Bechtel got the $1.8 billion contract to rebuild Iraq's water, sewage and electricity systems. Both Halliburton and Bechtel have been fined for corrupt practice. Another US firm got a $780 million contract, despite convictions for fraud on three federal projects and a total ban on receiving US government work.

The coalition gets ever smaller, the insurgency ever larger: the longer the occupiers stay, the more insurgents there seem to be.

Rumsfeld, while publicly promising a swift victory, said in a private memo that the USA is in for a `long, hard slog' in Iraq and Afghanistan. Cheney said in April 1991, "I think to have American military forces engaged in a civil war inside Iraq would fit the definition of quagmire, and we have absolutely no desire to get bogged down in that fashion."

It's an old story. T. E.
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Format: Hardcover Verified Purchase
Parenti's book provides a first-hand description of life in occupied Iraq, primarily the life of the occupiers, but also that of the occupied. None of this has been seen on the network news or read about in the corporate transcriptions of Pentagon PR that pass for newspapers in the United States. Yet much of it will be familiar - primarily from movies based on the war on Vietnam.

Through Parenti's well-told accounts of people and events, we see the horrors and blunders of war, the cruelty that can result from a language barrier, the trigger-happy fear, the pharmaceutical-induced courage, the bureaucratic nightmare for victims' families, the sociopathic humor of the deeply disturbed, and the conflicts between the corporate profiteers and decision makers and the U.S. National Guard troops brought in to do their bidding.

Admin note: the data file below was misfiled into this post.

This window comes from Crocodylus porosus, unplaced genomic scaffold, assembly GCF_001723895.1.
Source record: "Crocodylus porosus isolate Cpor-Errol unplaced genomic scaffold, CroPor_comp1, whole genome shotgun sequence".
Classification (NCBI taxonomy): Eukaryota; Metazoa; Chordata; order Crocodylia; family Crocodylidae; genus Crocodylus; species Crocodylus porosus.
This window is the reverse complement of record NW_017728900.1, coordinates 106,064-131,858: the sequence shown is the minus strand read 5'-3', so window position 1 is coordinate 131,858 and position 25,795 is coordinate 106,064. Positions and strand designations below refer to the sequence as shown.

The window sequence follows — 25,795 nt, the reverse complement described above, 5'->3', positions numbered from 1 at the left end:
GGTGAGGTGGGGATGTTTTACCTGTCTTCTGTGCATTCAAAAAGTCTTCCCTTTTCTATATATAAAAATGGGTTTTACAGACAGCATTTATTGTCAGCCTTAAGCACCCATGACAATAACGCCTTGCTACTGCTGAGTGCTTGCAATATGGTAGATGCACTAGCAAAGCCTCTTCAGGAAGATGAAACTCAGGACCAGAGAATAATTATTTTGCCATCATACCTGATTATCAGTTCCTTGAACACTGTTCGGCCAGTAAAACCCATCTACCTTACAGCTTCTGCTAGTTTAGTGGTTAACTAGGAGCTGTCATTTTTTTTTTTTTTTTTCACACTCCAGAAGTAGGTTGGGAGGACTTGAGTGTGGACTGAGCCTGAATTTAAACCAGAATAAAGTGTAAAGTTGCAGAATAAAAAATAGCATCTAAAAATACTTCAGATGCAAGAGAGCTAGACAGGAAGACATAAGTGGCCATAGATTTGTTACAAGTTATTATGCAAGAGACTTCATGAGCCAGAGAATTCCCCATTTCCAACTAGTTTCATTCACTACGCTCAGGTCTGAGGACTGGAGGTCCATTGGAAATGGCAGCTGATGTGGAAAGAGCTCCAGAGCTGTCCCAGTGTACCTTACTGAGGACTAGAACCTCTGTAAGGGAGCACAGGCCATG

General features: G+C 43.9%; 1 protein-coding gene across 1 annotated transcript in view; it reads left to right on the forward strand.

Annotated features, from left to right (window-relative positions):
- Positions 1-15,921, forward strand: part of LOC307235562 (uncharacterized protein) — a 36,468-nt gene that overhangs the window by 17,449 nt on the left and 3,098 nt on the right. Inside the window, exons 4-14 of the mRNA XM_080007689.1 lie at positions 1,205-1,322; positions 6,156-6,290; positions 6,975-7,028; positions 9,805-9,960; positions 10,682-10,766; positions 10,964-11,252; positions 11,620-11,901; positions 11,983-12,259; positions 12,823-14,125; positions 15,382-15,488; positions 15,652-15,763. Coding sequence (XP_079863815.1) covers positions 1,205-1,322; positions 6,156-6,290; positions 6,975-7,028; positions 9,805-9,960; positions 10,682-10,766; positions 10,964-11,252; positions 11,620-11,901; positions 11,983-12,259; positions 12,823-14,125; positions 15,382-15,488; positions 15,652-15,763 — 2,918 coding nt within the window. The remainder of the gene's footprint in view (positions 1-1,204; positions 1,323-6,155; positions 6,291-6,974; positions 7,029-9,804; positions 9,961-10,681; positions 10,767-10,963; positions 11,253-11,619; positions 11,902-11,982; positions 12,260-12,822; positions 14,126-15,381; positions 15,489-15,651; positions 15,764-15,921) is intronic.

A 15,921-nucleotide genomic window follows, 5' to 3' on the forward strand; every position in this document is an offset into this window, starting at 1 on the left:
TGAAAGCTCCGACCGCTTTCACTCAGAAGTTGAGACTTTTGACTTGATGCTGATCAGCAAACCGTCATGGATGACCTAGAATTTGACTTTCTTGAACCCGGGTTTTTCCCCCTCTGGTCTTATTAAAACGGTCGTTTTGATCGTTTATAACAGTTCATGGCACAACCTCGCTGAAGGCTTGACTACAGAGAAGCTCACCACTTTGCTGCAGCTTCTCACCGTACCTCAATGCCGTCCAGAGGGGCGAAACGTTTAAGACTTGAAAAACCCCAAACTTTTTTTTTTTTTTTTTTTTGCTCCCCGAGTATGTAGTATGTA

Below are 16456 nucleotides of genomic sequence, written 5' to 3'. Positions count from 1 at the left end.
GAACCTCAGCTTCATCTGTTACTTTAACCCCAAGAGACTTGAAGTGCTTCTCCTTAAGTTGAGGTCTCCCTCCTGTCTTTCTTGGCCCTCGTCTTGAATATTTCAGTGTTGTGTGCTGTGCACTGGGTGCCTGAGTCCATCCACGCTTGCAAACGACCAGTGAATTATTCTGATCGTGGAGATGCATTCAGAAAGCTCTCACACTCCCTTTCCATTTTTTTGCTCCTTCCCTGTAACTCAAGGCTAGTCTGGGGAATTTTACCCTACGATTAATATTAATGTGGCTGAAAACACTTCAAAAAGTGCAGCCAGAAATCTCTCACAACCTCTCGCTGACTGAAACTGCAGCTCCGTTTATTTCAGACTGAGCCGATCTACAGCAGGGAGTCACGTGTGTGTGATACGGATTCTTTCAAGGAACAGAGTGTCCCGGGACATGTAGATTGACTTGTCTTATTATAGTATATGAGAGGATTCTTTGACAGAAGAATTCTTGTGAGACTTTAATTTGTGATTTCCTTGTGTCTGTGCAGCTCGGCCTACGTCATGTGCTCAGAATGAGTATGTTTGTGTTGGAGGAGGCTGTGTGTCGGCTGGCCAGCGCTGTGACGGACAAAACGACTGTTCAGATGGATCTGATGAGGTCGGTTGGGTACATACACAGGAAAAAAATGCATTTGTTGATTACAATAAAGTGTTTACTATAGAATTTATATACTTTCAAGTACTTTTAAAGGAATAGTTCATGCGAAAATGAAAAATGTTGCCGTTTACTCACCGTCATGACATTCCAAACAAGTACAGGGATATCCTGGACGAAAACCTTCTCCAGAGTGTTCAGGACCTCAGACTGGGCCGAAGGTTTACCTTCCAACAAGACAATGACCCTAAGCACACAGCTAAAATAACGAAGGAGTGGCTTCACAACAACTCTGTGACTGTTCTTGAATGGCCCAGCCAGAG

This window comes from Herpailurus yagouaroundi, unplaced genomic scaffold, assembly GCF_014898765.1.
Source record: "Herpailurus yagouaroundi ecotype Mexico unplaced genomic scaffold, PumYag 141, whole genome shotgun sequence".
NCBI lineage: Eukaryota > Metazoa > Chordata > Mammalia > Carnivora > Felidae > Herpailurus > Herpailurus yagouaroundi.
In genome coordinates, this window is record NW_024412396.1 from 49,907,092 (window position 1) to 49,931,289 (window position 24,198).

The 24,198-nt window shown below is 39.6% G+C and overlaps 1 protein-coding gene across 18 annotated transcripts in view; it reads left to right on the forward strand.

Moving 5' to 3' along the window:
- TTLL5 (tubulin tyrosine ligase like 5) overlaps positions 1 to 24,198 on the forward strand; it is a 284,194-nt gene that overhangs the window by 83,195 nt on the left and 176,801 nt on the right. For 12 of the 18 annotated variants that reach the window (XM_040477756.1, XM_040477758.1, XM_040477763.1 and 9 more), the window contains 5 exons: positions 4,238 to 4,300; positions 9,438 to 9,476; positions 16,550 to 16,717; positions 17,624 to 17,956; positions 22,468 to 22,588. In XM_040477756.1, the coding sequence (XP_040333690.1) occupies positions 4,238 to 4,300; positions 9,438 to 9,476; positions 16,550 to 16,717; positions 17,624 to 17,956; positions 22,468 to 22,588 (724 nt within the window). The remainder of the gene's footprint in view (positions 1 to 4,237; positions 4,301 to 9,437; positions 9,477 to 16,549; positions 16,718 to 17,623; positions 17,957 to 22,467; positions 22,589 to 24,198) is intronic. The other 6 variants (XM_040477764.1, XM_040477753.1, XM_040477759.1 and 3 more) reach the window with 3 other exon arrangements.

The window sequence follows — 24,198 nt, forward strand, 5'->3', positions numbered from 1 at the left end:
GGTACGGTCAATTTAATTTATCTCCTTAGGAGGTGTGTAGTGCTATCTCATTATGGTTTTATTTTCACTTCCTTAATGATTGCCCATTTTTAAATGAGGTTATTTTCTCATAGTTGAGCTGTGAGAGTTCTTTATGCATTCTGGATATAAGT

Parenti is a talented writer and observer, and he throws in asides about his own exploits that can occasionally seem out of place but serve as comic relief, bits that could have come from Hunter S. Thompson or Henry Miller. So, the book is entertaining. It's also honest - about the suffering caused by the Saddam Hussein regime, by those who have replaced it, and by the resistance.

If anything were to change the minds of those Americans still supporting this war - short of persuading television news to show images of what war does to human flesh and human families - it would be an account like this of what life is like on the ground in Iraq. But I'm afraid this account may not reach as many people as it otherwise might, because the dust-jacket and the early pages label this a book from the "liberal elite."

Parenti's preface says: "I have chosen descriptive reportage over a more analytical approach for a number of reasons.